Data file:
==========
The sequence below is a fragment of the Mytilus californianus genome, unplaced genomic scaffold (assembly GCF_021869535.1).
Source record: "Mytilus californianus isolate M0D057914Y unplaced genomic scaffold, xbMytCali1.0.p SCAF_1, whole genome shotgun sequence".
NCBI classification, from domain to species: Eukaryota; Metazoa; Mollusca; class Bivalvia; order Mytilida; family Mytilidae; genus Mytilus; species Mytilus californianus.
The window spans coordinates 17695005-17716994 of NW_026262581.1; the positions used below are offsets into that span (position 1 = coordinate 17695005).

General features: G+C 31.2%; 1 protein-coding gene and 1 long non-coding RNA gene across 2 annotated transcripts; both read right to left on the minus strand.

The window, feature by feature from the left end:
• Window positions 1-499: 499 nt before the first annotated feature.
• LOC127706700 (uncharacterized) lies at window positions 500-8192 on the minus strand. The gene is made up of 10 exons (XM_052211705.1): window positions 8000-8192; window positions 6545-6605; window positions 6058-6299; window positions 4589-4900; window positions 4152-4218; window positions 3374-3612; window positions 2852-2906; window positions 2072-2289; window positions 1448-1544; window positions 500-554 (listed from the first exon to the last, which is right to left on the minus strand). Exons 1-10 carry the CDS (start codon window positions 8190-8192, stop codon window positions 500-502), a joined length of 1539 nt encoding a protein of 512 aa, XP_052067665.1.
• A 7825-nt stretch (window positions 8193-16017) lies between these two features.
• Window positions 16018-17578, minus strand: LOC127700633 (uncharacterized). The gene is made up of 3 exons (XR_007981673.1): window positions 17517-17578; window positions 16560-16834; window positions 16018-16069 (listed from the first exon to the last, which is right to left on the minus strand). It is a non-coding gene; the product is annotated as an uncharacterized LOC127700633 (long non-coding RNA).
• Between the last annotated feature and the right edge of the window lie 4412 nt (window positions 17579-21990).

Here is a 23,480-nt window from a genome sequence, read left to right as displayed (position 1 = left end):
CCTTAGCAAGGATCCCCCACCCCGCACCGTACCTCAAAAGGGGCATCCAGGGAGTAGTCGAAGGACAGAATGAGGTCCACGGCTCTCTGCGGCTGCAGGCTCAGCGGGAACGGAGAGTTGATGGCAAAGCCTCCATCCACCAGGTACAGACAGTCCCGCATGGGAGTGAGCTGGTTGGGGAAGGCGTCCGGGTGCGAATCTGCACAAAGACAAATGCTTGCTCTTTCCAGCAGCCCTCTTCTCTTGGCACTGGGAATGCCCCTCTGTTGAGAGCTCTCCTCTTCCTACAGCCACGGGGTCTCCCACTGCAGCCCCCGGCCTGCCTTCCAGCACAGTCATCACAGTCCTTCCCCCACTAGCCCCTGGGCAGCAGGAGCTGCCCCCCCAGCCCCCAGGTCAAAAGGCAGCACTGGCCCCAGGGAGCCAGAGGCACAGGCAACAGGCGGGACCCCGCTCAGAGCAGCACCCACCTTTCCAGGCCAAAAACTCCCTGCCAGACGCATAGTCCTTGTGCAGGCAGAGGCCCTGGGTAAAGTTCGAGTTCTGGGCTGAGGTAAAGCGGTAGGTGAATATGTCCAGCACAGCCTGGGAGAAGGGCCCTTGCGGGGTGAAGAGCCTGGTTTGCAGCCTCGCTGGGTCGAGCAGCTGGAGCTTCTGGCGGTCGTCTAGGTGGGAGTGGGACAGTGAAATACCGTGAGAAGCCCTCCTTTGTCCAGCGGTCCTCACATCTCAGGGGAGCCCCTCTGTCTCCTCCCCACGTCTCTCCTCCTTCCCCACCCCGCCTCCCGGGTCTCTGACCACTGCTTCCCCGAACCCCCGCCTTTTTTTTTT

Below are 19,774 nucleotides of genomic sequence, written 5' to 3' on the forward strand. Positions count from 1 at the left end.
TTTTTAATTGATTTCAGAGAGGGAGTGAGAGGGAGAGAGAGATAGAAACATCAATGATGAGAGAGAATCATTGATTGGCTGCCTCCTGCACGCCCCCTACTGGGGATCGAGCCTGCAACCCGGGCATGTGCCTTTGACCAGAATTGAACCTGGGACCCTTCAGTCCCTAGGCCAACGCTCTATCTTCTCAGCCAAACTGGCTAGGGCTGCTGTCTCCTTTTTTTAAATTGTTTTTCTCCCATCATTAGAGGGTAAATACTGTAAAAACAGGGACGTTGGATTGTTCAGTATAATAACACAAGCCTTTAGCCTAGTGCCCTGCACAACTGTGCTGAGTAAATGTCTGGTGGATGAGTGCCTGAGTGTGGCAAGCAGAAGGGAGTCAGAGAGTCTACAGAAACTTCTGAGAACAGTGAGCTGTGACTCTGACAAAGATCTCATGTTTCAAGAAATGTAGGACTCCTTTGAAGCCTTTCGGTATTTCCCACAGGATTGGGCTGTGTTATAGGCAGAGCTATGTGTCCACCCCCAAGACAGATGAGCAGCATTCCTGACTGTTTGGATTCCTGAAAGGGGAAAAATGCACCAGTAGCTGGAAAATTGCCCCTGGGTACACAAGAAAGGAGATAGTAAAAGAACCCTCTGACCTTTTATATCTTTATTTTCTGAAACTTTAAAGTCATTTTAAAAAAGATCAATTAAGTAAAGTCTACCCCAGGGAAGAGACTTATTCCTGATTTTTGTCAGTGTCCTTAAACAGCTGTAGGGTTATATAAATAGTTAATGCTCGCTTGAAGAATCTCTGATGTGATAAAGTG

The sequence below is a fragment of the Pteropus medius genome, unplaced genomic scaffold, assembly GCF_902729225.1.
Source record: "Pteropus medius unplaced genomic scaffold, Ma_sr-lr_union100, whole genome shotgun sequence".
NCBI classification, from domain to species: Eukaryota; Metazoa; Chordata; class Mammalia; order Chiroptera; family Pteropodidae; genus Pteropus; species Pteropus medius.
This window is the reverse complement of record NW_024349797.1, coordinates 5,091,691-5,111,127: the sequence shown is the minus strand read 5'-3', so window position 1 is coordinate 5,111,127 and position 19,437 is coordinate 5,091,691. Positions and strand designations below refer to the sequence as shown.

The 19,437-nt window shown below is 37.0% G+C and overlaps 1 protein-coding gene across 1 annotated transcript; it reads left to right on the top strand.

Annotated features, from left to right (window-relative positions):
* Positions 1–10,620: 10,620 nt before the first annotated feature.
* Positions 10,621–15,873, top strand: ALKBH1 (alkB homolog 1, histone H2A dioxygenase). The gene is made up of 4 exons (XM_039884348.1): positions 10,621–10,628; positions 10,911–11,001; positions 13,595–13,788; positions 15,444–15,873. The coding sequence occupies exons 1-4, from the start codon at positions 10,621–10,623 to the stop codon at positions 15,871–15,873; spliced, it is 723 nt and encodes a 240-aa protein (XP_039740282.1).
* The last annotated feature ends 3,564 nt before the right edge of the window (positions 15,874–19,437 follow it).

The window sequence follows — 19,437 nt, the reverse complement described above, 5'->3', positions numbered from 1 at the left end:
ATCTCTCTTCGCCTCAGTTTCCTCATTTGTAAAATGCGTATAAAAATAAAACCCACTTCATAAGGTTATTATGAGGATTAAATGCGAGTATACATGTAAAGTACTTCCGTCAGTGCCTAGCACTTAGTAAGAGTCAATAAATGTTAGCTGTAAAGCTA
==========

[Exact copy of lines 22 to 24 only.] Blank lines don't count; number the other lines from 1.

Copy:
* Positions 1–10,620: 10,620 nt before the first annotated feature.
* Positions 10,621–15,873, top strand: ALKBH1 (alkB homolog 1, histone H2A dioxygenase). The gene is made up of 4 exons (XM_039884348.1): positions 10,621–10,628; positions 10,911–11,001; positions 13,595–13,788; positions 15,444–15,873. The coding sequence occupies exons 1-4, from the start codon at positions 10,621–10,623 to the stop codon at positions 15,871–15,873; spliced, it is 723 nt and encodes a 240-aa protein (XP_039740282.1).
* The last annotated feature ends 3,564 nt before the right edge of the window (positions 15,874–19,437 follow it).